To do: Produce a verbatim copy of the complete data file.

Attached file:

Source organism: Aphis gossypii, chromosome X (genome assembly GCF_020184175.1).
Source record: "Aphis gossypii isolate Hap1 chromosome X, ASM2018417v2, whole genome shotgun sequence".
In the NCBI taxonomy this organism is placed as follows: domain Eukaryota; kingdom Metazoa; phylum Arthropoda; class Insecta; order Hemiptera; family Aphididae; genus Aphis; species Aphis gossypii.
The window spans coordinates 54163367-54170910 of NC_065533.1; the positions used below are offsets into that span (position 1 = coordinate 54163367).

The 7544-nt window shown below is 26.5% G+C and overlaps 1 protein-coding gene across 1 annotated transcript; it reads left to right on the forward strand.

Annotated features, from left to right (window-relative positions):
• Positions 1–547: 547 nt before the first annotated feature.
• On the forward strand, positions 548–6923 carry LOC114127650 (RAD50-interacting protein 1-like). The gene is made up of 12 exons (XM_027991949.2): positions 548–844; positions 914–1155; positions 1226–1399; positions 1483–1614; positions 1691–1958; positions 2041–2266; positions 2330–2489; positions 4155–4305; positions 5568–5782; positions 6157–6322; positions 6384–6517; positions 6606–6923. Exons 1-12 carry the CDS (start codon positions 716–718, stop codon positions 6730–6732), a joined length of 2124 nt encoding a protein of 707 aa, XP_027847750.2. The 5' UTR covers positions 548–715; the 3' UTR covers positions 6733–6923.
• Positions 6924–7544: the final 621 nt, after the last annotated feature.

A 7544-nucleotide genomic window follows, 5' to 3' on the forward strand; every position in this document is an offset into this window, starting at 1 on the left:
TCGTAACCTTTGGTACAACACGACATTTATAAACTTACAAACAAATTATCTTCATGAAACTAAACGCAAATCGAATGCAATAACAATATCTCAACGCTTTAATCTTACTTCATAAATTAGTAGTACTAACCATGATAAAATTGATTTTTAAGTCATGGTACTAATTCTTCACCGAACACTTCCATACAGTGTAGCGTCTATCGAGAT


Source organism: Aphis gossypii, chromosome X (genome assembly GCF_020184175.1).
Source record: "Aphis gossypii isolate Hap1 chromosome X, ASM2018417v2, whole genome shotgun sequence".
In the NCBI taxonomy this organism is placed as follows: domain Eukaryota; kingdom Metazoa; phylum Arthropoda; class Insecta; order Hemiptera; family Aphididae; genus Aphis; species Aphis gossypii.
The window spans coordinates 54163367-54170910 of NC_065533.1; the positions used below are offsets into that span (position 1 = coordinate 54163367).

The 7544-nt window shown below is 26.5% G+C and overlaps 1 protein-coding gene across 1 annotated transcript; it reads left to right on the forward strand.

Annotated features, from left to right (window-relative positions):
• Positions 1–547: 547 nt before the first annotated feature.
• On the forward strand, positions 548–6923 carry LOC114127650 (RAD50-interacting protein 1-like). The gene is made up of 12 exons (XM_027991949.2): positions 548–844; positions 914–1155; positions 1226–1399; positions 1483–1614; positions 1691–1958; positions 2041–2266; positions 2330–2489; positions 4155–4305; positions 5568–5782; positions 6157–6322; positions 6384–6517; positions 6606–6923. Exons 1-12 carry the CDS (start codon positions 716–718, stop codon positions 6730–6732), a joined length of 2124 nt encoding a protein of 707 aa, XP_027847750.2. The 5' UTR covers positions 548–715; the 3' UTR covers positions 6733–6923.
• Positions 6924–7544: the final 621 nt, after the last annotated feature.

A 7544-nucleotide genomic window follows, 5' to 3' on the forward strand; every position in this document is an offset into this window, starting at 1 on the left:
TCGTAACCTTTGGTACAACACGACATTTATAAACTTACAAACAAATTATCTTCATGAAACTAAACGCAAATCGAATGCAATAACAATATCTCAACGCTTTAATCTTACTTCATAAATTAGTAGTACTAACCATGATAAAATTGATTTTTAAGTCATGGTACTAATTCTTCACCGAACACTTCCATACAGTGTAGCGTCTATCGAGAT